‘It’s marvellous! The children are thrilled to have been chosen to have the Ark. We already have an outdoor classroom and this will further enhance the children’s learning.’
The school plans to use the Ark for literacy, to make stories come to life, and link it to the curriculum in maths and RE. It will also be used for golden (reward) time, and the school is already planning a pirate-themed day.
The Ark was designed by Guy Whitehouse Designs, with a structural overview from Richard Oliver of Applied Structural Analysis (a tenant of Hamble Yacht Services). Marineware supplied coatings and all other funding for the Ark was provided by donations from fellow shipwrights.
The prime purpose of the Worshipful Company of Shipwrights is charitable work, supporting charities such as the Sea Cadets, Jubilee Sailing Trust and Youth Challenge as well as maritime schools. It also provides grants for yacht and shipbuilding apprenticeship schemes.
The livery men of the Worshipful Company of Shipwrights are drawn from the UK ship and yacht builders, lawyers and brokers, all of whom have some connection to the construction and operation of small or large vessels.
Motorboat & Yachting: The latest yacht listed for sale by Berthon’s global brokerage is a terrifying $7.5m stealth boat called Ghost.
Costing a cool $7.5m (roughly £5m), Ghost is a stealth boat built that sports a low radar signature geometry, and can seat 14 people in its 38ft ‘Mission Bay’, plus two more in the cockpit.
The catamaran hull was built in 2009 by Juliet Marine and when it was first launched Bloomberg called it “too innovative for the Pentagon”.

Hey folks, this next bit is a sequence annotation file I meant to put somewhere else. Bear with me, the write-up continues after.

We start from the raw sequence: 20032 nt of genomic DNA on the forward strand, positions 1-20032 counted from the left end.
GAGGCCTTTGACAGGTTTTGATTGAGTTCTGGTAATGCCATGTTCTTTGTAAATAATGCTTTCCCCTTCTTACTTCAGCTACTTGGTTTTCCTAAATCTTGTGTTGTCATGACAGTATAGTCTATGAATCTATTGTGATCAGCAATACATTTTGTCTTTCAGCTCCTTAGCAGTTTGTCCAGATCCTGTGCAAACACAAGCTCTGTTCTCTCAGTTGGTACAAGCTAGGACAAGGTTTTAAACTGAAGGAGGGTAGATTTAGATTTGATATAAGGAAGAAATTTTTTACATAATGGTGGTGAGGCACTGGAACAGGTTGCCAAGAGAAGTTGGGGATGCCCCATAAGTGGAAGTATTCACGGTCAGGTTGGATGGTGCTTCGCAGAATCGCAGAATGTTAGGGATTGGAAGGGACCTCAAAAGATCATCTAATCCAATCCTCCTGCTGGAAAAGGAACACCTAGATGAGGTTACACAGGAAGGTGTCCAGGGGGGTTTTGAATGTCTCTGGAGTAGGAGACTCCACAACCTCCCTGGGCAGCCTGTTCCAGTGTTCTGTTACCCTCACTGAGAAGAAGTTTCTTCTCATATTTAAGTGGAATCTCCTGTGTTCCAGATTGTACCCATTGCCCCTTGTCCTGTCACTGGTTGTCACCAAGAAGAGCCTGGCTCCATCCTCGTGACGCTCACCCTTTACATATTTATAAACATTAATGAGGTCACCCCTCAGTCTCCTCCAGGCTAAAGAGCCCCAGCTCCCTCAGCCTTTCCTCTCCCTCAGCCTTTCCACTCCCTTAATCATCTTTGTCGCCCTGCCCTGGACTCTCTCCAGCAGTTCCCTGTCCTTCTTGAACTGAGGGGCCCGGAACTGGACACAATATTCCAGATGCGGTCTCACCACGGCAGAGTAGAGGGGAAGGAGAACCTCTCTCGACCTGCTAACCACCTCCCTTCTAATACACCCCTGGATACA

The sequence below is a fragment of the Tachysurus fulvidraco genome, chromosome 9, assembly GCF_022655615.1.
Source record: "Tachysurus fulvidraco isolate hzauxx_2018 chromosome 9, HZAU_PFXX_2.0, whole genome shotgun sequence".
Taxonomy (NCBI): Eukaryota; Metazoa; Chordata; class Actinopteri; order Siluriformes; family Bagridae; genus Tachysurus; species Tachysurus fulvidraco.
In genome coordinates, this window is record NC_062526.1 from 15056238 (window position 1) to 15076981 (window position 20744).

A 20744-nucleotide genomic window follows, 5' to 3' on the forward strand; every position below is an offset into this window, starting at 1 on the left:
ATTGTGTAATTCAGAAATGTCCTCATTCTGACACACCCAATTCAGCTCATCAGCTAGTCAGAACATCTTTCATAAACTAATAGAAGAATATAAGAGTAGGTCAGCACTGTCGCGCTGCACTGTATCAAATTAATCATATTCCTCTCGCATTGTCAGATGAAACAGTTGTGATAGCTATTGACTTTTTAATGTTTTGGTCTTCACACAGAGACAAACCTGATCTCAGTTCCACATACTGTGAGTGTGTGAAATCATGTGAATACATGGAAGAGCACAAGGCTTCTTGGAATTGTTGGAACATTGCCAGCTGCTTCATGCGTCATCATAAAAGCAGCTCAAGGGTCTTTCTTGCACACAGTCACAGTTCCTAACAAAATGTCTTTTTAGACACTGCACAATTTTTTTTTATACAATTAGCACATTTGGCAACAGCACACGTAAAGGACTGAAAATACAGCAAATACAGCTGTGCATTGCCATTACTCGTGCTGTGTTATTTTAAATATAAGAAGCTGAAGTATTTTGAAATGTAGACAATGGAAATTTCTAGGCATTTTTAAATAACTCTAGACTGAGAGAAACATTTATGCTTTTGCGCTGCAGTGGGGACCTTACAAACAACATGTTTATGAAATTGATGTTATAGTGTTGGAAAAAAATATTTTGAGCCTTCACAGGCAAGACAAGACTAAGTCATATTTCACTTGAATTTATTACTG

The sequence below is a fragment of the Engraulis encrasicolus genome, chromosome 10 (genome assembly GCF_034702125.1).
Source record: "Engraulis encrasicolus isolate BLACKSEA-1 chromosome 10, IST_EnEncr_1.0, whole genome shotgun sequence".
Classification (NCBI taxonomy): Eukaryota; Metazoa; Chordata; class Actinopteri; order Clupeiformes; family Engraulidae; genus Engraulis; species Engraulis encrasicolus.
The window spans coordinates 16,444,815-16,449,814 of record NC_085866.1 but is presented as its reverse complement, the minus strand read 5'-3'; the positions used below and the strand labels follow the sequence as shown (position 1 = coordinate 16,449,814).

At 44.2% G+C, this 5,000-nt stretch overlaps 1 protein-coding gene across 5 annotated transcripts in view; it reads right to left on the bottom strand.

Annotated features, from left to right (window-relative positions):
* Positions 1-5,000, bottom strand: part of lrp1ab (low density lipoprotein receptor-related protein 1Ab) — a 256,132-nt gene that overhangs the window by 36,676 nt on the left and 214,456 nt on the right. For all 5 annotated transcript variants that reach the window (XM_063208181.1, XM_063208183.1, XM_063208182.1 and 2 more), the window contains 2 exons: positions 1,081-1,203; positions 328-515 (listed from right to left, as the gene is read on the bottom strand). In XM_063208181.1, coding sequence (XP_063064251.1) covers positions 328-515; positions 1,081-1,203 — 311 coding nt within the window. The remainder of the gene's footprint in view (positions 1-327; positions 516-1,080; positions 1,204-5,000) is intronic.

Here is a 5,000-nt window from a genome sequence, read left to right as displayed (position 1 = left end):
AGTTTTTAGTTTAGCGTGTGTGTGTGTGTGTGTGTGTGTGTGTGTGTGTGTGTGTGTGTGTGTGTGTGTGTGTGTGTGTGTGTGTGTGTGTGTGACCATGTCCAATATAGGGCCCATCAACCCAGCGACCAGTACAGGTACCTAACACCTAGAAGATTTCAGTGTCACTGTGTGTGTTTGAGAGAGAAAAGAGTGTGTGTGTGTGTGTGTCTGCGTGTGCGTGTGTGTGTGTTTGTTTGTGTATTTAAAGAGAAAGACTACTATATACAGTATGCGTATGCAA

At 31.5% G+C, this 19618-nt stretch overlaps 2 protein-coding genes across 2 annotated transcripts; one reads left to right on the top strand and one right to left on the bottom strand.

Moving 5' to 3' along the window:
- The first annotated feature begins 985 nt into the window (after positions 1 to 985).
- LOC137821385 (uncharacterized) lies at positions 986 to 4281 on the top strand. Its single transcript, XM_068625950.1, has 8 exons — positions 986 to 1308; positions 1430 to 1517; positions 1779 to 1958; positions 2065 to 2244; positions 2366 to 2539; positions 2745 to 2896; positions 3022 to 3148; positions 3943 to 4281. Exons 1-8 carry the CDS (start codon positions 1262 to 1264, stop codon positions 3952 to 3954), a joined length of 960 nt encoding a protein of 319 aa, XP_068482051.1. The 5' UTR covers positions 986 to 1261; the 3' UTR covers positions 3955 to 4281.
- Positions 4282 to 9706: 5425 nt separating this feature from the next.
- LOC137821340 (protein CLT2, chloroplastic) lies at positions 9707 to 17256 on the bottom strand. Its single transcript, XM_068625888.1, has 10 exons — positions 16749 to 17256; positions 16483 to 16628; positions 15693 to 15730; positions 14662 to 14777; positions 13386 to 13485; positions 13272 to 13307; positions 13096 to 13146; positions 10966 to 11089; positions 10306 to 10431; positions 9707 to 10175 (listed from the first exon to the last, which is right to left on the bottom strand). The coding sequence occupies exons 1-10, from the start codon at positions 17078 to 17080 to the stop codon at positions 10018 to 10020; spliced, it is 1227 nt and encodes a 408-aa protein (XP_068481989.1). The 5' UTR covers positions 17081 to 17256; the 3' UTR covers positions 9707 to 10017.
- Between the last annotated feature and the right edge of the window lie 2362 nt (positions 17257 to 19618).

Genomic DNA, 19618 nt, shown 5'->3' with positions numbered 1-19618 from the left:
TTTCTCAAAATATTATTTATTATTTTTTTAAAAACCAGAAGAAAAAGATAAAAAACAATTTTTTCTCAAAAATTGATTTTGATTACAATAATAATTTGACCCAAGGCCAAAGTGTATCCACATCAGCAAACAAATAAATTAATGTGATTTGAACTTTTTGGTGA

Power comes from twin Lycoming T53 gas turbines running two 2,000hp engines, while the articulated wings should make light work of even the roughest conditions.
Gregory Sancoff, founder of Juliet Marine, said of the ride: “It’s such a smooth ride, you can sit there and drink your coffee going through six-foot swells.”
Ghost is currently moored in Portsmouth, Rhode Island, but comes with a tandem trailer and can be disassembled should you need to tow it across enemy territory.
With a price tag this pricey, it may be a little late to ask Santa for one this Christmas, but we can’t think of a better way to terrorise your local harbourmaster.
To see more pictures of the Ghost stealth boat from Juliet Marine, click on the slideshow above and for more information, see the full listing on the Berthon website.
Motorboat & Yachting: Newquay Airport launched its Coastguard helicopter this week, after Bristow Helicopters delivered its first new model to the Cornish base.
In a ceremony held at the Cornish search and rescue base, the new arrival was welcomed by Coastguard officials and special guests.
Richard Parkes, director of maritime operations at the Maritime and Coastguard Agency (MCA), said: “I am immensely proud to welcome the Newquay civilian base to the service.”
He also paid tribute to many decades of “outstanding work” from the base’s predecessor RNAS Culdrose.
The Newquay Coastguard helicopter base will be led by chief pilot Captain Mark Coupland, who served for 18 years in the Royal Navy before joining Bristow Helicopters in 2002.
Captain Coupland added: “The whole team here at the base feels very privileged to be involved in delivering this vital public service and we are looking forward to getting started.”
The Newquay base will start receiving taskings from the Aeronautical Rescue Coordination Centre (ARCC) in January.
The introduction of new Coastguard helicopters from Bristow is part of a ten-year £1.9bn contact that was awarded to the private company by the government in March 2013.
The first Bristow Helicopters model went into service at Humberside and Inverness in April 2015.